Sermon – April 26

1 John 3:1624

We know love by this, [Jesus] laid down his life for us—and we ought to lay down our lives for one another. How does God’s love abide in anyone who has the world’s goods and sees a brother or sister in need and yet refuses help?

Little children, let us love, not in word or speech, but in truth and action. And by this we will know that we are from the truth and will reassure our hearts before [God] whenever our hearts condemn us; for God is greater than our hearts, and [God] knows everything.

Beloved, if our hearts do not condemn us, we have boldness before God; and we receive from [God] whatever we ask, because we obey [God’s] commandments and do what pleases the Divine Self. And this is [God’s] commandment: that we should believe in the name of [God’s] Son Jesus Christ and love one another, just as he has commanded us. All who obey his commandments abide in him, and he abides in them. And by this we know that he abides in us, by the Spirit that he has given us.



This is the first sermon I’ve ever done on a passage from 1st John. And now I know why. I have to admit it was a bit of a challenge. As one commentary noted: “the letters of John afford . . . remarkably few handholds for defining and understanding the specific settings for which they were written and the problems to which they were addressed.”[1] No one knows who wrote 1st John, and unlike Paul’s Epistles, these are not letters written to one of the churches of the day; these Epistles of John do not even appear to be treatises addressing anyone in particular.

What is clear, though, is that “1st John criticizes the behavior of certain Christians. According to the author, some behavior, especially a failure to show love, is undesirable, indeed intolerable, among believers.”[2]

Now, there are some who might want to limit this obligation to love to the community of believers. But we know Jesus had other ideas about that. In his Sermon on the Mount Jesus made it perfectly clear that everyone is deserving of our love – even those we might call enemies. Jesus said:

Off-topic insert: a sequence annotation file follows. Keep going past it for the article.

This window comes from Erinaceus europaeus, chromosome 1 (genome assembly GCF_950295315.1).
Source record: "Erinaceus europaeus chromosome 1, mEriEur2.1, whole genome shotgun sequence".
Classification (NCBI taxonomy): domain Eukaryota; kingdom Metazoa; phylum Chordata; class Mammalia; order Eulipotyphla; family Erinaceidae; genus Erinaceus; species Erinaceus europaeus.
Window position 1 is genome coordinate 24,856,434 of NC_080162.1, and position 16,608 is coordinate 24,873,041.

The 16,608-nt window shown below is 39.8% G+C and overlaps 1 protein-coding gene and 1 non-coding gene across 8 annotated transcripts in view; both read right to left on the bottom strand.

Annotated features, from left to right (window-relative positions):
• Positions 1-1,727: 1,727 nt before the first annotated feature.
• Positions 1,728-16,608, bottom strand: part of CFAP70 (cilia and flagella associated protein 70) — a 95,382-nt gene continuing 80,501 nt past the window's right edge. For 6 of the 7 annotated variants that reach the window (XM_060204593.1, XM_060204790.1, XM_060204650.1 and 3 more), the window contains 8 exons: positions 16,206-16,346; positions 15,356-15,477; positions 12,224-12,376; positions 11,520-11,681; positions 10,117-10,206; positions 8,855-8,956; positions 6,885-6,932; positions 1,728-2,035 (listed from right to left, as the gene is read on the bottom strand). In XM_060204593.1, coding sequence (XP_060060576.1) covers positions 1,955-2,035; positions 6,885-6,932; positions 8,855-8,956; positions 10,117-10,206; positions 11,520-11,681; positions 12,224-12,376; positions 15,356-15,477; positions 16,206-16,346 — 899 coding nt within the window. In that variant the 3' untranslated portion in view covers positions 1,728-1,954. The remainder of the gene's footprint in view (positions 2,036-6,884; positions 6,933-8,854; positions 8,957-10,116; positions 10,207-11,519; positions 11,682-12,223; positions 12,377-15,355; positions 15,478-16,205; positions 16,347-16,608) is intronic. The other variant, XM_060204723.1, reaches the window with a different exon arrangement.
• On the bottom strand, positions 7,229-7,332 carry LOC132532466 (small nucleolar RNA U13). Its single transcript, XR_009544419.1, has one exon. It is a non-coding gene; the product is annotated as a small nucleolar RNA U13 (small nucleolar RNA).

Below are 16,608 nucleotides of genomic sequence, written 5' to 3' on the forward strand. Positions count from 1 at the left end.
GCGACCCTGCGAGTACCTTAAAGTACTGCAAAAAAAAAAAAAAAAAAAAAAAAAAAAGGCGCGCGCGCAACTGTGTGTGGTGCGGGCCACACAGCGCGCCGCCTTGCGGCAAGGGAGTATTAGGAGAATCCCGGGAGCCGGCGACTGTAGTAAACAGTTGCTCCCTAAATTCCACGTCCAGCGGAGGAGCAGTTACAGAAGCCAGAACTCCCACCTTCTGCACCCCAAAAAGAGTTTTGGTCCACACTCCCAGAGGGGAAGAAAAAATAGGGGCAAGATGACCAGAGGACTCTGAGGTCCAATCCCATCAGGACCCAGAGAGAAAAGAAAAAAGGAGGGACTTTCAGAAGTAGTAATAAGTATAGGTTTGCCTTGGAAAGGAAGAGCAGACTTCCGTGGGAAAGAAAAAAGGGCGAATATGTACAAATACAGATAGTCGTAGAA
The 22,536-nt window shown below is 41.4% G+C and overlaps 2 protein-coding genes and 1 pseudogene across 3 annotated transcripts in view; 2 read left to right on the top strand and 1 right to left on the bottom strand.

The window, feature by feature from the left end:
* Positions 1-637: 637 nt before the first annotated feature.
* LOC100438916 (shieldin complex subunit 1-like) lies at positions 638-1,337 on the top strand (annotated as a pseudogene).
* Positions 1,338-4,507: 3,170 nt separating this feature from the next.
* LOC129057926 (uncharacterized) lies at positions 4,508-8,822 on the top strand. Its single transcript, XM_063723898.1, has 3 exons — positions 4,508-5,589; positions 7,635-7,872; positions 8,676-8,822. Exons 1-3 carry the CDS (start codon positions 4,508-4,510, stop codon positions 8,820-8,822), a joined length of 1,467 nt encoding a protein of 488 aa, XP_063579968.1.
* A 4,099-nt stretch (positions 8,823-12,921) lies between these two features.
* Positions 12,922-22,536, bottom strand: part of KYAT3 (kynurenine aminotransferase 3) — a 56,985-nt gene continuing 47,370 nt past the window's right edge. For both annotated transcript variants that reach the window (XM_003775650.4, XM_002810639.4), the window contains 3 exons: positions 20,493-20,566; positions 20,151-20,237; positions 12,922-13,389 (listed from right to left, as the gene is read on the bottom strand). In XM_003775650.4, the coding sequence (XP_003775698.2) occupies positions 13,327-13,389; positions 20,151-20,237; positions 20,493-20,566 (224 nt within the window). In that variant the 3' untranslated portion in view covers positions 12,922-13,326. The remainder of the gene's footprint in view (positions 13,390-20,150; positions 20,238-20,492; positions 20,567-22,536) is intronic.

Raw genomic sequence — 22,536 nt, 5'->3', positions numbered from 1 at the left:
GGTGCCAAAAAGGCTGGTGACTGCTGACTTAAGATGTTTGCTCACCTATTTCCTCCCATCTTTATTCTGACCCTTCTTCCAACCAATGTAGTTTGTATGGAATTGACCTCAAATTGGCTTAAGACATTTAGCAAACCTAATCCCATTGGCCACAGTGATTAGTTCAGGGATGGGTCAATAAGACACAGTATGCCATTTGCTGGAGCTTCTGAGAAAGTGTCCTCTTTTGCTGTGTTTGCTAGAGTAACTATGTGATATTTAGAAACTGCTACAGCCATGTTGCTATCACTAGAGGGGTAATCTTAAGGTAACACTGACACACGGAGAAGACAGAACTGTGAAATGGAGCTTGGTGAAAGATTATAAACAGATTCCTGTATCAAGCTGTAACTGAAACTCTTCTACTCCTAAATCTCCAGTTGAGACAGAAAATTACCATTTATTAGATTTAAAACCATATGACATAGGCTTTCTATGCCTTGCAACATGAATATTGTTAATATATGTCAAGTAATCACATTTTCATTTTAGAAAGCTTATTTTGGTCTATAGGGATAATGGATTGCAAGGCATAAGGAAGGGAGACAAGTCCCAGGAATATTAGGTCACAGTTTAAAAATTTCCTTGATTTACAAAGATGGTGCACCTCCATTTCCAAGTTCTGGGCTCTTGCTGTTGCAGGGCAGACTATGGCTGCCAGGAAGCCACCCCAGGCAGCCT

Love your enemies and pray for those who persecute you, so that you may be children of your Father in heaven; for [God] makes the sun rise on the evil and on the good, and sends rain on the righteous and on the unrighteous. For if you love those who love you, what reward do you have? Do not even the tax collectors do the same? And if you greet only your brothers and sisters, what more are you doing than others? Do not even the Gentiles do the same? Matthew 5:44-47

No one is discardable in God’s Kingdom. No one is to be left behind – to be left out – to be lonely.

Walter Bruggemann is one of our most noted Christian theologians. He recently gave an interview in which he said,

The gospel very much wants us to think in terms of a neighborhood, in terms of being in solidarity with other people, in sharing our resources, and of living out beyond ourselves. The gospel contradicts the dominant values of our system, which encourages self-protection and self-sufficiency at the loss of the common good.[3]

The gospel very much wants us to think of “love, not in word or speech, but in truth and action.” The gospel wants us to think of love rather than self-protection and self-sufficiency. The gospel wants us, out of a sense of love, to work for the common good. And the real truth is, we don’t do it very well – either individually or collectively as a society.

Last week I participated in Ecumenical Advocacy Days – four jam-packed days of worship and learning and spending time advocating for our causes on Capitol Hill. If you’ve never done one of these, I highly recommend the experience. Although, it was as heartbreaking as it was inspiring.

The theme for this year’s gathering was: Breaking the Chains: Mass Incarceration and Systems of Exploitation. I learned more than I ever wanted to know about our prison system – both state run and for-profit prisons. I learned more than ever I wanted to know about our broken immigration system and the way we imprison refugees whom the system calls “illegal aliens.” I learned more than I ever wanted to know about rates of incarceration in the United States which are the highest among all the Organization for Economic Co-operation and Development countries. I learned that “since the 1970s our nation’s prison population has quadrupled to 2.2 million inmates”[4] largely because of the war on drugs and mandatory minimum sentencing. I learned that nearly half of those in our prisons are black men.[5] I learned that our spending on prisons far outstrips our spending on education. For example, New York State spends approximately $20,000 a year educating a student and $60,000 a year confining a prisoner. If you want to know what we value as a society, follow the money. I learned that as a nation, we would rather punish than provide avenues of rehabilitation, restitution and restoration.